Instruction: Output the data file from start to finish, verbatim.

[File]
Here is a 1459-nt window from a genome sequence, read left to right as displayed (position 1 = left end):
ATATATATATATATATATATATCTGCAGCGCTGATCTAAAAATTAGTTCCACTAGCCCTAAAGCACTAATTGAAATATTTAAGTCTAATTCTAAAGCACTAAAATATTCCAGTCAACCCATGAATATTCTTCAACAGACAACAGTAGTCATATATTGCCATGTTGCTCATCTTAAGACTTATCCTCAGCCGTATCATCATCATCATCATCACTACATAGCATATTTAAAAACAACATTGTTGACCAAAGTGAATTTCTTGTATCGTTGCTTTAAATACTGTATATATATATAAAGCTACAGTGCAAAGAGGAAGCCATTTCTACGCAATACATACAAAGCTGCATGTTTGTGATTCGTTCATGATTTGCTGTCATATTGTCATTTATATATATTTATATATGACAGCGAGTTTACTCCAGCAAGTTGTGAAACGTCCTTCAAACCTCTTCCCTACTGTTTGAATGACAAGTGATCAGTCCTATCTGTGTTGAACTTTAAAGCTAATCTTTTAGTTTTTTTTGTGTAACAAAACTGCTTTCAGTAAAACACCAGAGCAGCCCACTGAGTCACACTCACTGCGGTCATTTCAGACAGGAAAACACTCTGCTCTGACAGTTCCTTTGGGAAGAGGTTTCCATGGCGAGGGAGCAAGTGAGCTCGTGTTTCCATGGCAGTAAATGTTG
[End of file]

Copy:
Here is a 1459-nt window from a genome sequence, read left to right as displayed (position 1 = left end):
ATATATATATATATATATATATCTGCAGCGCTGATCTAAAAATTAGTTCCACTAGCCCTAAAGCACTAATTGAAATATTTAAGTCTAATTCTAAAGCACTAAAATATTCCAGTCAACCCATGAATATTCTTCAACAGACAACAGTAGTCATATATTGCCATGTTGCTCATCTTAAGACTTATCCTCAGCCGTATCATCATCATCATCATCACTACATAGCATATTTAAAAACAACATTGTTGACCAAAGTGAATTTCTTGTATCGTTGCTTTAAATACTGTATATATATATAAAGCTACAGTGCAAAGAGGAAGCCATTTCTACGCAATACATACAAAGCTGCATGTTTGTGATTCGTTCATGATTTGCTGTCATATTGTCATTTATATATATTTATATATGACAGCGAGTTTACTCCAGCAAGTTGTGAAACGTCCTTCAAACCTCTTCCCTACTGTTTGAATGACAAGTGATCAGTCCTATCTGTGTTGAACTTTAAAGCTAATCTTTTAGTTTTTTTTGTGTAACAAAACTGCTTTCAGTAAAACACCAGAGCAGCCCACTGAGTCACACTCACTGCGGTCATTTCAGACAGGAAAACACTCTGCTCTGACAGTTCCTTTGGGAAGAGGTTTCCATGGCGAGGGAGCAAGTGAGCTCGTGTTTCCATGGCAGTAAATGTTG